DISCLAIMER – I am positive Wikipedia‘s servers do not break a sweat fulfilling requests like these, please bear in mind that abusing someone else’s servers is in bad taste.
I am going to have to scrub data clean of all HTML tags, etc. Ideally, I will only keep the ‘plot’ of each movie in each page. This will both keep data size down and provide more relevant search results.
Here’s code (Coldfusion) snippet for grabbing the pages form Wikipedia:
<cfset urlLink = "http://en.wikipedia.com/wiki/"><cfquery name="getMovies"
SELECT itemId, Title
WHERE 1 = 1
ORDER BY 1
<cfset movieStr = title />
<cfset movieStr =
replace(left(title, find(“(“,title)-2), ” “,”_”,”all”) />
<cfset movieStr =
trim(right(left(title, find(“(“,title)-2),len(left(title, find(“(“,title)-2))-find(“,”,title)-1)) & ” ”
<cfset movieUrl = variables.urlLink & movieStr />
<cfhttp url=”#movieUrl#” method=”get” resolveurl=”yes”>
<cffile action=”write” output=”#cfhttp.FileContent#” file=”#expandPath(“pages”)#/#title#.html”>
<font color=”red”>#itemId# – #movieStr#</font><br/>
No, my code does not look like that in my IDE. It is properly indented and spaced, etc. I still do not know how to use WordPress 😦 This leaves us with a directory with about 1600 html files, one per movie.
At this point; my main focus will be to decrease the size of my data to index as effectively as possible hoping to end up with a clean set of movies per page. This will be the source of my index for movie text (data) to search on eventually. Wow, sound like a lot of indexing even if I can scrub a lot of the useless parts of the pages.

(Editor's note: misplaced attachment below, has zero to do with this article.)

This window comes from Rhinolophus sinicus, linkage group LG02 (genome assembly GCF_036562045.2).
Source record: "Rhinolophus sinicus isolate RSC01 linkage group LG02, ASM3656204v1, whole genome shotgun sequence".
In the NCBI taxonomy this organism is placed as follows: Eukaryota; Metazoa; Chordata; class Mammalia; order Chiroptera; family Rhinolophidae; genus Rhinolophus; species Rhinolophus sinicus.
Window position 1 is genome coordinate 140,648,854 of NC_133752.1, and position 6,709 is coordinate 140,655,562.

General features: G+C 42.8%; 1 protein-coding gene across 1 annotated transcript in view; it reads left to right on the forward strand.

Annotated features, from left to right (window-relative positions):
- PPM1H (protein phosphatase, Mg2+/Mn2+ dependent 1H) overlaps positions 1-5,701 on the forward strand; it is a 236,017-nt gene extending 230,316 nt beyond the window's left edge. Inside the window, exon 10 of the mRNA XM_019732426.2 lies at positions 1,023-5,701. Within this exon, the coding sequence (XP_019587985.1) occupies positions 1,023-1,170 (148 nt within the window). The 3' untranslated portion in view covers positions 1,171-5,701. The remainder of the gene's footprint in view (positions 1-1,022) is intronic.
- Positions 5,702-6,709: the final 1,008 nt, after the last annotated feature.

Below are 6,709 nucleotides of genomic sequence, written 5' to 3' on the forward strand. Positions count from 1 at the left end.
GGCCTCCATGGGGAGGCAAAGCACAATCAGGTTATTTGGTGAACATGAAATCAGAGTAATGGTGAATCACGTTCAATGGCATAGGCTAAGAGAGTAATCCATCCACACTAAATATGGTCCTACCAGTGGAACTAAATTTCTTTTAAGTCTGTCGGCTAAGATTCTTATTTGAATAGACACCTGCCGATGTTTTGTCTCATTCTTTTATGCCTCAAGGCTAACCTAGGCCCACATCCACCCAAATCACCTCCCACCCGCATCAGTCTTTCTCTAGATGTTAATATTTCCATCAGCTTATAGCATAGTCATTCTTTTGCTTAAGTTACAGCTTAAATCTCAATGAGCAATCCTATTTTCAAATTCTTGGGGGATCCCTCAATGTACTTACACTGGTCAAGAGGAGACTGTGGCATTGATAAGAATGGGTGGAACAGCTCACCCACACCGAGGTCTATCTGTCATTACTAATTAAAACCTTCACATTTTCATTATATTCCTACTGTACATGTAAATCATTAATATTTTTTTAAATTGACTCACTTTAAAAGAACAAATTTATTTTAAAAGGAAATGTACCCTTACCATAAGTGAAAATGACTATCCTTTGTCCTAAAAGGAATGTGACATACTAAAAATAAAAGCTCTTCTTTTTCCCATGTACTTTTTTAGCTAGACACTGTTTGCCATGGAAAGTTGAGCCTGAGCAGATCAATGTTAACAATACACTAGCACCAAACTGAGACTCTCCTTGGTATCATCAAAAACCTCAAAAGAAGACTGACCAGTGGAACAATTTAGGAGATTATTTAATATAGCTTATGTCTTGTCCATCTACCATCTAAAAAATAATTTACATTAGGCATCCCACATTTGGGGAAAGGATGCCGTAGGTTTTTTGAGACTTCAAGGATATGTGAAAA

Since I am starting with about 67 MBs of text, its in my best interest to clean up as much as possible. Lots of scrubbing and parsing ahead. Lets see how much of this textual data can be scrapped off.
I am currently revisiting chapter four of Programming Collective Intelligence, in which they build a full blown search engine. Many features of existing search engines are explored and tried. I think it would be neat to create a search engine for What Movie Now?
Doing this would require crawling some movie information repository for information in each movie in set. This should be easily obtainable from Wikipedia. This will be the basis for material to both search and retrieve as search results.
Afterwards, I would need to index all the documents retrieved and store this information in a database.
The last step (and this is the interesting one) would be to write a query that returns a ranked list of documents based on keywords supplied. I.E. – A movie information search engine.
This resultset would be returned to search request and, woohoo, a search engine is born. The methods for doing this is not much different from ranking user ratings…
One cool thing book points out is the amount of metrics that can be gathered from what the users search for, the returns they get and, most importantly, which documents do they click on. Very neat indeed.
I would be outlining the details of each step here. This is pretty much my too list; more later.
I’ve added a brief F.A.Q. on the site to provide some background information. Maybe this should have an ‘updated’ label somewhere stating last time I’ve added anything… This will hopefully be often enough for warrant label 😉